I will also strive for more benefits and representation of expatriate members at TESOL International.

There is a global shortage of teachers. Why are young people not taking up the profession?

Teaching is not a cushy five-hour job. It’s real work and it does not stop once you leave the classroom because you have to plan lessons for the next day. Teachers are not paid well and have to manage large class sizes and maintain tedious records, which adds to the work stress. It is one of the five professions that are linked to high levels of burnout.

The big challenge of TESOL is that because young people are not interested in the profession, the organisation may not survive unless we reignite the passion for teaching.

How do you reignite this passion?

A successful strategy to avoid burnout and cut down on stress is to focus on the people who are most important stake holders in our field — students — so that one becomes a better classroom teacher. Look for leadership in volunteering organisations such as TESOL and Toastmasters.

What are the challenges TESOL Arabia aims to address this year?

Most of the themes at this year’s conference, which will be held in March at Zayed University in Dubai, will look at transformations in TESOL and how to make changes and respond to be really effective faculty members at our institutions. Some of the others will be on motivation, burnout and how to deal with stress.

How many UAE teachers are members of TESOL or its affiliate?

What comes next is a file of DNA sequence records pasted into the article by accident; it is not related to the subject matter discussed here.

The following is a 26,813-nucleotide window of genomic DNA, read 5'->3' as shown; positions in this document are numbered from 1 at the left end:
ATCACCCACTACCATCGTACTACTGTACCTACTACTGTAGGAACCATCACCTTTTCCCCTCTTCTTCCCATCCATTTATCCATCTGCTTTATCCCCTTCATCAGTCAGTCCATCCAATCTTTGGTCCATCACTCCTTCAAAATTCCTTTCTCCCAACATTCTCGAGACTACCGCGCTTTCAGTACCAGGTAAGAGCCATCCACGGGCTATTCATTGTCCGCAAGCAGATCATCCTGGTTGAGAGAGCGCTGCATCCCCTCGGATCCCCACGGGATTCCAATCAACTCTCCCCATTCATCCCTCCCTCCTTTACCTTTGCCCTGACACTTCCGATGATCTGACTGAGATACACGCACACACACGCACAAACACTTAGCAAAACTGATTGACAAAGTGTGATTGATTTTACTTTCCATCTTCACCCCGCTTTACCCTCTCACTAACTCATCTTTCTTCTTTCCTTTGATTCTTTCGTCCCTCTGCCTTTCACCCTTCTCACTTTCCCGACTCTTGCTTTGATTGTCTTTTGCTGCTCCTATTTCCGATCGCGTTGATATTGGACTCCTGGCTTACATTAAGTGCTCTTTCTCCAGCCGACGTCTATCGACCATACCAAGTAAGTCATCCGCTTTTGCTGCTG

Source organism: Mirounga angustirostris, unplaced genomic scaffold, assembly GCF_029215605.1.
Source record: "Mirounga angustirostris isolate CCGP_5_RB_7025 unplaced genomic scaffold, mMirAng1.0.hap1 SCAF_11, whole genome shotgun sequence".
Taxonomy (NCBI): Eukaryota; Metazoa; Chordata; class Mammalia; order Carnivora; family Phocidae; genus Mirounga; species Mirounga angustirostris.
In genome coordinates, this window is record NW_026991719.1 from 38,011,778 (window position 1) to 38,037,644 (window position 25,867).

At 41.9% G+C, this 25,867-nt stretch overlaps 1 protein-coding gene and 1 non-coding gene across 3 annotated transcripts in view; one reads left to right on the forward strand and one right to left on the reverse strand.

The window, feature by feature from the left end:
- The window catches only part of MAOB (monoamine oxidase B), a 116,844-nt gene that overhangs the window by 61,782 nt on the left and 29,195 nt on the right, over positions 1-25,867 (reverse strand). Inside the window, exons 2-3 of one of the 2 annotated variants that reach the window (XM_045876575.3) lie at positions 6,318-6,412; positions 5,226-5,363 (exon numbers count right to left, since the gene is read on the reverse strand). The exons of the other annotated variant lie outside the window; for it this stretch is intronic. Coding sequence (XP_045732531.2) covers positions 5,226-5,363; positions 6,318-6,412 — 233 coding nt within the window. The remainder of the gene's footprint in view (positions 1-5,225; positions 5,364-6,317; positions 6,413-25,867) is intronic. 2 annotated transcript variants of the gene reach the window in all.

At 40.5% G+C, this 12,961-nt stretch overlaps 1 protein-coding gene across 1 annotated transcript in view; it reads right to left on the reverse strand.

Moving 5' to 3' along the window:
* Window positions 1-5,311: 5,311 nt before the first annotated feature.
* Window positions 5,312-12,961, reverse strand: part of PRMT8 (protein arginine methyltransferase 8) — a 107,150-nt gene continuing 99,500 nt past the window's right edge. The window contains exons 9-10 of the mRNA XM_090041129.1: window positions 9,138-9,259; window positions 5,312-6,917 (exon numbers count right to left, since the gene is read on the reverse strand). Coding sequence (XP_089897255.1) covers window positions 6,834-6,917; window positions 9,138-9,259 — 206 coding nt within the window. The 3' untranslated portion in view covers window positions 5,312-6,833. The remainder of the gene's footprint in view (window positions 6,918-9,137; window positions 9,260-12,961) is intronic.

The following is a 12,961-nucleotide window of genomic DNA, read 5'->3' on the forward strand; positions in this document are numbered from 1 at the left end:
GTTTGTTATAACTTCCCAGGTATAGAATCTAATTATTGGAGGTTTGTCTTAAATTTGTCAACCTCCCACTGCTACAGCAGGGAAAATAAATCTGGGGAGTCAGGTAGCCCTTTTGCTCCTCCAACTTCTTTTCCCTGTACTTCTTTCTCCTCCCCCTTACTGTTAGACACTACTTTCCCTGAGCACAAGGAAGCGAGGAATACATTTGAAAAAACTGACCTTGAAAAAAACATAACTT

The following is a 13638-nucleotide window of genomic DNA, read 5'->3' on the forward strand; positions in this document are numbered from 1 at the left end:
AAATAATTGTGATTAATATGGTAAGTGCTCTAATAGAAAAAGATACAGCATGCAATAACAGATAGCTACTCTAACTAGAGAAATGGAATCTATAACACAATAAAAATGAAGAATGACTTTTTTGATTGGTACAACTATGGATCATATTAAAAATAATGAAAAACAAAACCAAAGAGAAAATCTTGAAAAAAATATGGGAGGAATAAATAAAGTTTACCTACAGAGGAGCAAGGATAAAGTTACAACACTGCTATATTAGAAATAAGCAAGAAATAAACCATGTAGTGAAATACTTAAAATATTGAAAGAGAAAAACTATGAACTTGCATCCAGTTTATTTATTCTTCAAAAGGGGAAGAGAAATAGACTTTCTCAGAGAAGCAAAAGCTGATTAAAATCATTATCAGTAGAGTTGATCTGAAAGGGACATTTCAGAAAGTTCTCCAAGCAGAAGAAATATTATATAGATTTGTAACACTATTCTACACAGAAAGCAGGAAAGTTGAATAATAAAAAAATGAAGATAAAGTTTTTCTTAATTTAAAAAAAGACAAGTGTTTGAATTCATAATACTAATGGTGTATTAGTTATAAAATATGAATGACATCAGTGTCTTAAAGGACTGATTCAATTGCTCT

We have more than 2,500 TESOL Arabia members and the interest is growing. Many of the members are also associated with TESOL International, like me.

Have the initiatives of TESOL Arabia and International entered into the classroom in the UAE?

Yes! When I first came to the UAE, there was a very traditional high stakes assessment scheme in most higher education institutions and now I see most of them embracing alternative assessments. The whole idea is to get students involved in projects, creating portfolios and presentations to assess performance.

Dr Coombe has a PhD in Foreign/Second Language Education and Testing from the Ohio State University. She has lived and worked in the Gulf region for a number of years and served as President of TESOL Arabia and as the founder and co-chair of the TESOL Arabia Testing, Assessment and Evaluation Special Interest Group.

afshan@khaleejtimes.com

BITS, Emirates National Top Maths Event

DUBAI - BITS Pilani, Dubai Campus and Emirates National School emerged at the top in the university and schools categories of the first-ever mathematics competition here — ‘Mathalone 2010’ — at University of Wollongong in Dubai (UOWD).